When you're standing in line to meet your favorite celebrity at a Think about it this way: ifÂ you were a musician selling out arenas with your world tour, . Do you have some expert meet and greet advice or stories you'd like. When I meet artists, one of the first questions I ask is “How do you sell your art?” I am often surprised by the ingenuity of the answers. But the. Meet and greets may seem like some utopia where fans get to hug their a goodie bag full of custom merch items not sold to “regular” fans.
Online sales platforms are providing some very exciting answers to these questions. The ability of online art platforms to empower the public as tastemaker is an example of one such change, one which has many positive outcomes: The internet is a great opportunity for emerging artists and buyers to enter the visual art market and shape its development. Social media, art sales platforms and individual websites — they all offer something different.
How To Sell Your Art | The Working Artist
Here are five top tips to help artists get started in the new and rapidly expanding online visual art market. Don't confuse networking platforms with sales platforms Online sales platforms are designed to generate new sales from new clients, whereas individual artist websites and social media platforms are essential networking tools, designed to help manage existing clients. Social media is rarely considered an outlet for the purchase of art, and the websites of individual artists are becoming increasingly inconspicuous on the web.
Keep working with the traditional offline art market Never undercut established gallery market prices online and don't use the internet to offload inferior work. Online activities are not an alternative sales tool, but an additional sales tool to complement and support enterprises offline. Be proactive and spread your options Join a variety of different online sales platforms. They offer great convenience and choice to art buyers, much like art fairs, but they all operate slightly differently and so appeal to different art buyers for different reasons.
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Who Who should you sell your art to? Who is your ideal audience? Have you had sales in the past? Take a long look at who has bought your work, what are their common denominators? Does your work appeal to a group of people with a common interest, like those concerned with environmental issues, for example, or spiritual imagery, or cats, or whatever your subject matter is?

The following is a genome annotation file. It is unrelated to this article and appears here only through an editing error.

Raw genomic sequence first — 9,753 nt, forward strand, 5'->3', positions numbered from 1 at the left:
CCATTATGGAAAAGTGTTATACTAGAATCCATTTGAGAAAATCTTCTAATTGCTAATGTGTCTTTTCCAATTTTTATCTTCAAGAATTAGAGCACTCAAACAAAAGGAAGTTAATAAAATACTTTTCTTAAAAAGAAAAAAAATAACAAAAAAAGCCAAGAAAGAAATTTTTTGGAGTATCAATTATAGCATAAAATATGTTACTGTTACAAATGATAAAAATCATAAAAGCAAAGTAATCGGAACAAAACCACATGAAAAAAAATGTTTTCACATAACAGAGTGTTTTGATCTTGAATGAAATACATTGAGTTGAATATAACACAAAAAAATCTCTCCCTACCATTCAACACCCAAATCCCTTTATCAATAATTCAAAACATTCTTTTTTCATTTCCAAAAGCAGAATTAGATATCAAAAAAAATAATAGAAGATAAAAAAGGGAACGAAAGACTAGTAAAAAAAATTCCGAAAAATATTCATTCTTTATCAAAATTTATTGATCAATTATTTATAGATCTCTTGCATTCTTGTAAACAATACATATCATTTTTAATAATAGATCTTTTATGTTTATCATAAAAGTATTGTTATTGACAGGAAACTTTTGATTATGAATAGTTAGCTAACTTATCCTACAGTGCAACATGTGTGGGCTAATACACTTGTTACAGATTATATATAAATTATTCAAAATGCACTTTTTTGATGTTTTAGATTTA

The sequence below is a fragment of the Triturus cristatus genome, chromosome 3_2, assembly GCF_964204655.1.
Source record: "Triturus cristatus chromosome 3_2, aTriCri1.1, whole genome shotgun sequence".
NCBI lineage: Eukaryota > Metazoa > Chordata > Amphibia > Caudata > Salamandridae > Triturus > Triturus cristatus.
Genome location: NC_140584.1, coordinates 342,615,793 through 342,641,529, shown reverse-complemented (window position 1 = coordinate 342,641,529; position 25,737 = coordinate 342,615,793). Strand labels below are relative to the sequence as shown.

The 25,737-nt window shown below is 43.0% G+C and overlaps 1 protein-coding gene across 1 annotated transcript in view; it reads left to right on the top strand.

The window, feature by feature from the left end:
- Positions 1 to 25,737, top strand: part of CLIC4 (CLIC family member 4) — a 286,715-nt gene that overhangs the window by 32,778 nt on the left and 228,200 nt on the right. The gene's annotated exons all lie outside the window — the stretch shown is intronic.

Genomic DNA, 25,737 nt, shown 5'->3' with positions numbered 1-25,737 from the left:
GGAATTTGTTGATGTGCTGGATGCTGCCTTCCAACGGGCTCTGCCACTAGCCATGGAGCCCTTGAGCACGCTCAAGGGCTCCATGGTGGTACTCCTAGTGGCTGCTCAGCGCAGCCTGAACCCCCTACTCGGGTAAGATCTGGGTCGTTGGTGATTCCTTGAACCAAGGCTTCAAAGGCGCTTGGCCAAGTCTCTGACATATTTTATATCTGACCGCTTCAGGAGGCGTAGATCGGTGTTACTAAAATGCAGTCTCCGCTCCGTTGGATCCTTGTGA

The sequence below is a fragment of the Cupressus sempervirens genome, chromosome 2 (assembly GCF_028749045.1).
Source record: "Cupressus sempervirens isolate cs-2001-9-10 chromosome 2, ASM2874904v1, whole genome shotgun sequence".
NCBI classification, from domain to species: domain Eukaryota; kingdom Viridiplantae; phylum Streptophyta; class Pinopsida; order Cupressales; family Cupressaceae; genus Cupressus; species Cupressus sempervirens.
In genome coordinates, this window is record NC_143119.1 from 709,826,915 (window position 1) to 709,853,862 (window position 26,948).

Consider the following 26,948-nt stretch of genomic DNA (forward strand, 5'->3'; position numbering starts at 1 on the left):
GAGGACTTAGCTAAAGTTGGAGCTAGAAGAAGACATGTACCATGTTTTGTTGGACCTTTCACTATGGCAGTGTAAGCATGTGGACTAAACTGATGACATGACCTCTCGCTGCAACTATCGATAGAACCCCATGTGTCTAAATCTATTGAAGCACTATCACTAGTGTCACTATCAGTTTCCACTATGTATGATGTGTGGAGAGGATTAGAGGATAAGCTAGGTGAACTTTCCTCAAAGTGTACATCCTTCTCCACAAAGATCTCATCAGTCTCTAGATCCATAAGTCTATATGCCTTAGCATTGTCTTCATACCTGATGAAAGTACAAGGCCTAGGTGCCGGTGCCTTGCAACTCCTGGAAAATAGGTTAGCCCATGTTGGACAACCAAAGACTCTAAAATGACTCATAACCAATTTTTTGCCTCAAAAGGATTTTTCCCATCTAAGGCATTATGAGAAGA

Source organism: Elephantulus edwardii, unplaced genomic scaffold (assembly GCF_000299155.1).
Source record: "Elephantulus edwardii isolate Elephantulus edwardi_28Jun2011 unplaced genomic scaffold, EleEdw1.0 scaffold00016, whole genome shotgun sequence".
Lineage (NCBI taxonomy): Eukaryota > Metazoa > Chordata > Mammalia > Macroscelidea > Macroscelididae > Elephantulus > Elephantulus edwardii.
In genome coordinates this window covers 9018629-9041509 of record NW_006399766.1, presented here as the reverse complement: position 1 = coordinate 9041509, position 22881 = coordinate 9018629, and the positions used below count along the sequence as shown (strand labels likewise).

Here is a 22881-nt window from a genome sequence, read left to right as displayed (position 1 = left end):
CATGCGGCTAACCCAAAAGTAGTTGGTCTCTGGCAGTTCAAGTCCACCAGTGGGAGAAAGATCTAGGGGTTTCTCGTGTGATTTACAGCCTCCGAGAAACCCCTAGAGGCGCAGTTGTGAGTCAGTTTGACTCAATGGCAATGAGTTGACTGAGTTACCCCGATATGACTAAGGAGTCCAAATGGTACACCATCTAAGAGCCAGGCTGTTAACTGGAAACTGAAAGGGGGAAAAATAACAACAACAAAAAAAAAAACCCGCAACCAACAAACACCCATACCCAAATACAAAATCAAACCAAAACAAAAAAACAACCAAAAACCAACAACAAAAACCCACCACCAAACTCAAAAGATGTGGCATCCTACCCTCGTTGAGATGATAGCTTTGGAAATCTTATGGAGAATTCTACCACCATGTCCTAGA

What is your ideal client interested in and how can you use your work to intersect with them? Are they seasoned art buyers, serious collectors focusing on those with a proven museum exhibition record? Or do they buy impulsively, much more drawn to pictures that speak to them on an emotional level? Each of these buyers will be found at very different venues. Perhaps your work is better suited for public art projects?
Or maybe your work is very graphic and can capture the elusive online buyers? Try drawing a fully fleshed outline of one or two of your ideal clients. What do they do?
How to Sell to the 5 People You'll Meet at an Art Fair
How much do they earn? Where do they work? What do they read and watch? Imagine their decision-making process when they actually do buy a piece of art.
How To Sell Your Art
Ask yourself — Is this really a good opportunity for you? Will your ideal client be there?
If not, you could be wasting your time and money. By targeting exactly who your ideal client is, you will be able to hone your marketing specifically for them. Too many artists think you can sell your art by casting the net wide and seeing what it catches. This is a tremendous waste of time and energy and often leads to disillusionment with the art world.
What is that you make? Can you speak about your work? Or worse, is it shrouded in art-speak? Be ready to talk about your work, and share your passion for it when you do. Tell a story, take them on a journey.
How to Sell to the 5 People You'll Meet at an | Artwork Archive
Understand that not everyone can be inside your head. Educating people about your work, making them feel comfortable to engage in a conversation with you, will go a long way toward building a clientele.
Do not cross this line. Let people know where the work is coming from and how you make it. Let them in on where you want to go next.
Keep it brief but compelling. Leave room for them to ask questions.
You want to engage them, not deliver a monologue. Take your practice to the next level. Sign up for my mailing list here: Nearly every artist I work with tells me that she wants to be included in major museum collections.
Or that he thinks his work would do well in a blue-chip New York gallery. But then again, maybe not. But it is important to understand that that it often takes years of very hard work to achieve these goals, and more importantly, that these goals may not necessarily be right for you. Museums have a very specific agenda, as do the name-brand galleries. Is your work ready? Is it speaking to the same audience as the institutions you are chasing? Is this really the best career path for you?
A lot of artists have been struggling for so long, have bucked so many odds, worked to overcome the nay-sayers, that they feel they have something to prove. Only then will I have succeeded. This is not the best way to chart your course.
Forget about proving anything to anybody. By being an artist who makes the work, you are living the most authentic version of yourself. That is all you need to prove.